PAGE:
Add salt to taste, I think for the amount above I used about a heaped teaspoon but err on the side of less rather than more as the filling is spicy and rich and you can add the salt there.

The crucial differences between cooking dosa and wheat based pancakes as far as I can tell from my few attempts are as follows:

Crêpe batter is made with wheat flour, egg, milk and sometimes with sugar and butter. The gluten means that you can swirl the batter round the pan and it will hold together; the sugars and fats mean that the crêpe or pancake will brown very quickly and burn quite easily too; making the dosa was very unsmoky, unlike making crêpes!

Dosas on the other hand are made with water and the mixture has no gluten. So you use a drop and spread technique to shape the dosa. The best way to understand this is to watch Vahchef’s video below. He makes it look effortless. Also you need ideally to use a non stick pan. I used a square griddle pan to make mine today.

We found that the batter at first was a bit thick for what we wanted so we thinned it down. We experimented with various tools for spreading out the batter. I stuck to the back of a metal spoon, Brian preferred to use the dough scraper. I fantasize, that, if only I had Vahchef’s little bowl I would be able to do it perfectly like him but I know in my heart of hearts that is just a fantasy.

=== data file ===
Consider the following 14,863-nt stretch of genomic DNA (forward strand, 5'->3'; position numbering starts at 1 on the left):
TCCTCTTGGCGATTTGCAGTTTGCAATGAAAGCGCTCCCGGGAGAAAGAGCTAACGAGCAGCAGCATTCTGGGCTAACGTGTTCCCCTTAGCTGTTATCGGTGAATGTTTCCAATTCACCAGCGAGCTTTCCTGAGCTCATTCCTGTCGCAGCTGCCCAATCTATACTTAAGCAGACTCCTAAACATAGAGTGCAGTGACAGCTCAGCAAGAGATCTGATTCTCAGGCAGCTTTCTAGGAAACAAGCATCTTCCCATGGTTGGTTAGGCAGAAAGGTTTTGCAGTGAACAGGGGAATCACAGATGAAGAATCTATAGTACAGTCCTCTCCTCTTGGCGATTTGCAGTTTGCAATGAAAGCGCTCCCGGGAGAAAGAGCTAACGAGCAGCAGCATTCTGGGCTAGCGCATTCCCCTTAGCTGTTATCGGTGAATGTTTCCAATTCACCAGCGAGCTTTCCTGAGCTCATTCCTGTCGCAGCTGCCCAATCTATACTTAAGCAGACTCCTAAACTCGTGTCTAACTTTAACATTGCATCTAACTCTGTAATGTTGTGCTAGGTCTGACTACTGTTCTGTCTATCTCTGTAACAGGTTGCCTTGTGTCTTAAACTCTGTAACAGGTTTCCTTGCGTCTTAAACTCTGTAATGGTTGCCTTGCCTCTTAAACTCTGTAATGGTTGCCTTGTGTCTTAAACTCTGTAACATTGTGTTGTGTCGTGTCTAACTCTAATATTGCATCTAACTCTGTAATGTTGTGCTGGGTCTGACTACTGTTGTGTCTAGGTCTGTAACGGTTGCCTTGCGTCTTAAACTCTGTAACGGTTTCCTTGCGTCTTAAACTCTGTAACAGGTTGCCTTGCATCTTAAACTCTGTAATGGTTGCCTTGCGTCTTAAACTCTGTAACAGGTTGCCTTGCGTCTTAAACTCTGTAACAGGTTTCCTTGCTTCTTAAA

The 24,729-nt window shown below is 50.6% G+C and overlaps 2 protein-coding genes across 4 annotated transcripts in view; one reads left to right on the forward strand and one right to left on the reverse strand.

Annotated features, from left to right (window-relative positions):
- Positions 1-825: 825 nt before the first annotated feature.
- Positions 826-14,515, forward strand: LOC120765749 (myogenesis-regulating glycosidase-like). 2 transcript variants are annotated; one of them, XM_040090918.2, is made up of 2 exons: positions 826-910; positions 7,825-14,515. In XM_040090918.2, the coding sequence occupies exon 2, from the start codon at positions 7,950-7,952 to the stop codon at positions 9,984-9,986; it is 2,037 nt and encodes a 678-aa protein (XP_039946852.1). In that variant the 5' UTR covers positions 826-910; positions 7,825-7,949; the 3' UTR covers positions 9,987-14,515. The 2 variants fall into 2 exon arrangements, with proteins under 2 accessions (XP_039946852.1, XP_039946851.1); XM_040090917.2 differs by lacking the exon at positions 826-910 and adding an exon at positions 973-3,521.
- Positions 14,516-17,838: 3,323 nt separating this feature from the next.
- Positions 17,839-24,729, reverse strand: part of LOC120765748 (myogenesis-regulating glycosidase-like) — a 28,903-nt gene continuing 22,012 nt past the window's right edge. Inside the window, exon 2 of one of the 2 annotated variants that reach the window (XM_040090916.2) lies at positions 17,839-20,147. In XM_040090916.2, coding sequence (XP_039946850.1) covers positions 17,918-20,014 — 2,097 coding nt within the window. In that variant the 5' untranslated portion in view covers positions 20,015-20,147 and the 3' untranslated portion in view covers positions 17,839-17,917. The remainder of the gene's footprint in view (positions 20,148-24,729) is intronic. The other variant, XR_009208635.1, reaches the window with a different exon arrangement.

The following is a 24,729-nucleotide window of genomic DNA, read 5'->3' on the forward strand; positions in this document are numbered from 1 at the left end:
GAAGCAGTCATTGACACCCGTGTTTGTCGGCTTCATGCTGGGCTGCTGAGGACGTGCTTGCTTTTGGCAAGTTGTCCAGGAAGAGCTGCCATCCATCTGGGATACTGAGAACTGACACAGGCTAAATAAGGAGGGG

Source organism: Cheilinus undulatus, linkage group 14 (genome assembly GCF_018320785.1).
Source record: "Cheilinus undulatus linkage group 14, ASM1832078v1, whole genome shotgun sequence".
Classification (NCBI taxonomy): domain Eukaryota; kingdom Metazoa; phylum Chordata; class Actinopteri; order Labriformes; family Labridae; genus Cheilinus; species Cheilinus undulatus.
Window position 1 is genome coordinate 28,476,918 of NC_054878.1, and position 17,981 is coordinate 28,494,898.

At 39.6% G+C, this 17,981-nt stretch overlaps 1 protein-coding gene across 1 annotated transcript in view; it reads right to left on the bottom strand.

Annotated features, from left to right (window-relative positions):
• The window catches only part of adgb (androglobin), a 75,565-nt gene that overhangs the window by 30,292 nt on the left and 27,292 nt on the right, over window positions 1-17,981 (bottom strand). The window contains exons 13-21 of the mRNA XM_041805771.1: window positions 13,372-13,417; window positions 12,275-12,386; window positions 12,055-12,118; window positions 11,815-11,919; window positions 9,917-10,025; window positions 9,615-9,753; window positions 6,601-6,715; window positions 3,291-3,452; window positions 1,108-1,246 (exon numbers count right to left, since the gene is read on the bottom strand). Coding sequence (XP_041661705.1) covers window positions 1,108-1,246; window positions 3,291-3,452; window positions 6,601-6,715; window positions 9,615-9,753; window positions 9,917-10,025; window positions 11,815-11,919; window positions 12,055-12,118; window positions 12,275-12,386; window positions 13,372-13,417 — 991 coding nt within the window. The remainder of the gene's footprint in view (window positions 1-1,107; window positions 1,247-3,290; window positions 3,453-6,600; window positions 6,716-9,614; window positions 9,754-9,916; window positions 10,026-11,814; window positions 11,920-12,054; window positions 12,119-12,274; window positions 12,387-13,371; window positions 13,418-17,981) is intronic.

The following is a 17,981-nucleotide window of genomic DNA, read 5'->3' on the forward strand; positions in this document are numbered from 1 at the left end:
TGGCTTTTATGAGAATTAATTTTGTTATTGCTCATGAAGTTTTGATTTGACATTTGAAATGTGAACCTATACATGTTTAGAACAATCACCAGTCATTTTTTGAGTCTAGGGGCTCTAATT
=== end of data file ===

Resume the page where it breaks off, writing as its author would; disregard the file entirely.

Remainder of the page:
What else have I learnt so far? Cook the dosas on a medium heat, don’t cook them too low, the lentils won’t cook properly if you do. Once you have spread out your mix into a circle, remember to sprinkle it with oil. Don’t put oil on the non stick pan itself, it’s not necessary. Wait and watch, look for the little holes appearing in the surface of the dosa, the surface changes and appears to sweat as it sets. Loosen the edges with a spatula if you are worried it might stick. Don’t worry about small holes or gaps in the dosa, they don’t matter at all.

For the potato masala that I made today I watched Vahchef at work. I will put the two YouTube videos at the end of the post so if you have time you can watch him in action.

Potato Masala with Wild Garlic Leaves

  • 750 g of new potatoes chopped up into small chunks with the skins on
  • 2 dried whole chillis
  • Vegetable oil for frying spices
  • 2 cm chunk of fresh ginger – chopped into slivers
  • Teaspoon of whole cumin seeds
  • Tbsp of black mustard seed
  • Fresh red and green chillis
  • Large sliced white onion
  • Sea salt
  • A handful of wild garlic leaves (optional), use bulb garlic if not available
  • Chana masala mixed spices – I used Steenbergs Organic mix
  • Turmeric

I didn’t have hing (asafoetida), or cashew nuts and I didn’t have curry leaves but I thought I would give it a go anyway.

Heat oil in a frying pan and add the dried whole chillis, then, one by one, add the ginger, the cumin seeds, black mustard seed, fry for a little.

Then add red and green chillis to taste, sliced onion, turmeric and chana masala mix. Stir some more. Add the wild garlic leaves towards the end as they wilt quickly.

While you are doing this, boil the chunks of potatoes in enough water to cover but not swamp them. Once they are tender, drain but leaving about a third of the cooking water in the pot. Stir the spice/onion/chili mix in to the potatoes and adjust the seasoning, adding salt and so on to suit your taste.  I added some fried dals as well for extra crunch!

To serve put some of the potato masala on top of the dosa and wrap it up. I really wanted to make fresh coconut chutney to go with it, but it will have to wait till next time.